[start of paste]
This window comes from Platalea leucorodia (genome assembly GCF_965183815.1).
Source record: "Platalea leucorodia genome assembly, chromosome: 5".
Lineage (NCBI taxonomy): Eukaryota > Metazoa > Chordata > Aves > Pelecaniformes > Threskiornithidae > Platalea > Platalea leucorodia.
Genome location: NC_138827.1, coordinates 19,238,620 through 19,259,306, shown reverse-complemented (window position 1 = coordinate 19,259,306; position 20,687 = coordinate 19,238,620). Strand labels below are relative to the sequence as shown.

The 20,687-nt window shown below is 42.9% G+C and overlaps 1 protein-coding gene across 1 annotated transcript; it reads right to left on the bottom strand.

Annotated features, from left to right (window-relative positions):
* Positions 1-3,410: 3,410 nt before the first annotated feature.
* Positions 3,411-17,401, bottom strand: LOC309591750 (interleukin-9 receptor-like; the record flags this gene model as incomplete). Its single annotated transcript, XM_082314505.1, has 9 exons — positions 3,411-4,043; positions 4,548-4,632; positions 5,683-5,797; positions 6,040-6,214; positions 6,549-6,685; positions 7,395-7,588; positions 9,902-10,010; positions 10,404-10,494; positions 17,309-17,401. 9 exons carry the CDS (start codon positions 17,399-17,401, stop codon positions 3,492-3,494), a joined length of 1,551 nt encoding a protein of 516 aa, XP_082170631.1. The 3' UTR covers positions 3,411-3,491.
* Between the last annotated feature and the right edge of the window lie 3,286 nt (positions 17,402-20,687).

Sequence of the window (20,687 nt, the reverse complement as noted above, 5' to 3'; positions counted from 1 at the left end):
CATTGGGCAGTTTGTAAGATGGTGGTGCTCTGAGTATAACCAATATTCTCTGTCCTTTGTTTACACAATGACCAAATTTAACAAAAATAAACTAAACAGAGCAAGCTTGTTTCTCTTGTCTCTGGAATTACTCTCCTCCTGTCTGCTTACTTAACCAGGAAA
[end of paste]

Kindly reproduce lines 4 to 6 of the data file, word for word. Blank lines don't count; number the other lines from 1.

Genome location: NC_138827.1, coordinates 19,238,620 through 19,259,306, shown reverse-complemented (window position 1 = coordinate 19,259,306; position 20,687 = coordinate 19,238,620). Strand labels below are relative to the sequence as shown.

The 20,687-nt window shown below is 42.9% G+C and overlaps 1 protein-coding gene across 1 annotated transcript; it reads right to left on the bottom strand.

Annotated features, from left to right (window-relative positions):